There are good jinn and bad jinn, and we humans should stay away from them, as we’re not good at distinguishing between the good and the bad; they’re universally tricky and manipulative. “Jinn” may sound familiar: it’s where we get “genie;” there was an X-Files episode where Janine Garofalo played a jinn named “Jenn” who inhabited a carpet; contra the 60s TV show, jinn are nothing to dream of and certainly no laughing matter. And as someone who grew up in Texas in the Christian tradition and rejected all organized religion for most of the 1990s and 2000s, I found it hard to believe in these unseen beings: talk of them often leaves me incredulous. After spending time with The Devil’s Promenade, though, I get it and it makes sense, and I thank Allah for guiding me to the final bit of belief in Him.
People in The Devil’s Promenade believe, in their own way and from their own understanding. Some are wary, or at least aware: “Even after generations of living on this land/it cannot be owned/It belongs to other things.”* Others are… well, may Allah guide them: “There are spirits on this Earth and they are here to help us,”** one says… Yes, there are other things here, and they’ve been here much longer than humans; and NO THEY’RE NOT here to help us. Like us, they’re here only to worship God, and like us, most of them mostly just worship themselves. May Allah protect me.
Now. I’m sure you didn’t come here to read about Islam or my own fears and new-found awareness of the unseen. I would apologize, but I honestly don’t care. This site is purely a vanity project: after all, it’s “James Cockroft dot com” and I’m James Cockroft. I appreciate the handful of people who might actually read this, and if you all leave the site never to return, well, apologies, but I probably won’t even notice.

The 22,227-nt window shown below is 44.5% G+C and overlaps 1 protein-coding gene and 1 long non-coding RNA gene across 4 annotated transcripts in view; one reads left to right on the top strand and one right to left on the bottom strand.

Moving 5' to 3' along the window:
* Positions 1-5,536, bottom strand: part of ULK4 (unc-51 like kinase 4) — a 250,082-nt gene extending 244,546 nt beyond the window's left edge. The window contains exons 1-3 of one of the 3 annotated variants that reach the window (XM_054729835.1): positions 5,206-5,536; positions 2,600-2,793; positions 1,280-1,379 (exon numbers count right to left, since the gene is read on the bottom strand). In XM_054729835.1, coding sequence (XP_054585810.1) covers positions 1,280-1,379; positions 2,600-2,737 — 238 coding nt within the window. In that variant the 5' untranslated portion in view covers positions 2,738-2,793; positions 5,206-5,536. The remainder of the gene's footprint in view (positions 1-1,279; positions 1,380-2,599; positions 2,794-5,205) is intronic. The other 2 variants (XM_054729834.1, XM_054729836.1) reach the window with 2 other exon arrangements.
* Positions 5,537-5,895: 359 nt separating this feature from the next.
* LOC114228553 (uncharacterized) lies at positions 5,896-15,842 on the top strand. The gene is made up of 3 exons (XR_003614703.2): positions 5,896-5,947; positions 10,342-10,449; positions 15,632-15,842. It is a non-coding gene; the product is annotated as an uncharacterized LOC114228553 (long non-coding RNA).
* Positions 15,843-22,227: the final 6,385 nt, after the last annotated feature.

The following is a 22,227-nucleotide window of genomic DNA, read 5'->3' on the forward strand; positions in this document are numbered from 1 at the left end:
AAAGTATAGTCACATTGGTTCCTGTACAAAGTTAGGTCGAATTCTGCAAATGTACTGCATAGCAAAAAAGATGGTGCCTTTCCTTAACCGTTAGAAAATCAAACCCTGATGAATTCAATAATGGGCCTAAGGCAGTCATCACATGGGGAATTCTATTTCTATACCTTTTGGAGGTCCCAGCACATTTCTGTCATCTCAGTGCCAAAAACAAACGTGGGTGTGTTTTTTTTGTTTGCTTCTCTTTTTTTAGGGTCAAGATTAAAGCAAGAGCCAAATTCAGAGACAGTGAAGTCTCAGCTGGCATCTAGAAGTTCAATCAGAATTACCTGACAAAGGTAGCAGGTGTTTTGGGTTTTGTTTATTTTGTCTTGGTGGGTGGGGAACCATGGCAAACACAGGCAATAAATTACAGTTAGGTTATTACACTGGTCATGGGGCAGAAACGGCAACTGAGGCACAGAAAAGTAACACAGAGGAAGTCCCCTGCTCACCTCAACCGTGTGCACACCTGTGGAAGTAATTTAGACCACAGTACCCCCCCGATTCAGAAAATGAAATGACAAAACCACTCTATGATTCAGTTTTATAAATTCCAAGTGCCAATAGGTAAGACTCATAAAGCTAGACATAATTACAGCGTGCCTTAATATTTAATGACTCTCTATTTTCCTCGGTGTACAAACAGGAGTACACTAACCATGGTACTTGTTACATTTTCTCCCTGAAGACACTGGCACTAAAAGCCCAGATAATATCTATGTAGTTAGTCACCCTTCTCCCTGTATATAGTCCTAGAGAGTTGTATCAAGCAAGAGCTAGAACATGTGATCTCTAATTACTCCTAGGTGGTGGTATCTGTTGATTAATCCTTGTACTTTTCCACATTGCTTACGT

And if all that doesn’t reveal how good this book is, well, I don’t know what will. There’s not much that gets me going on such deep tangents like this; The Devil’s Promenade is the first thing to really make real the unseen to me, and Allah guides in ways that befit Him.
Overall, and even though I haven’t spoken about the book much at all, I rate The Devil’s Promenade a strong 4.5 stars.
Dolezal and Shipley did a great job of mixing historical photographs, archival materials, and contemporary pictures to weave the story together; in addition to strengthening my faith, the book could teach me some things about my own work with photography. Both Dolezal and Shipley have websites worth checking out, with images and materials from the book holding more or less prominent positions. The Devil’s Promenade is out of stock at Overlapse, the publisher, but it’s readily available all over, and for a decent price. If you have any interest in photobooks that blend contemporary work with archival materials and found photographs, I strongly recommend it. It works in a wonderful and meaningful way, for me, anyway. As always, ymmv.
*Dolezal, Antone and Lara Shipley. The Devil’s Promenade. Overlapse, London, 2021. unpaginated.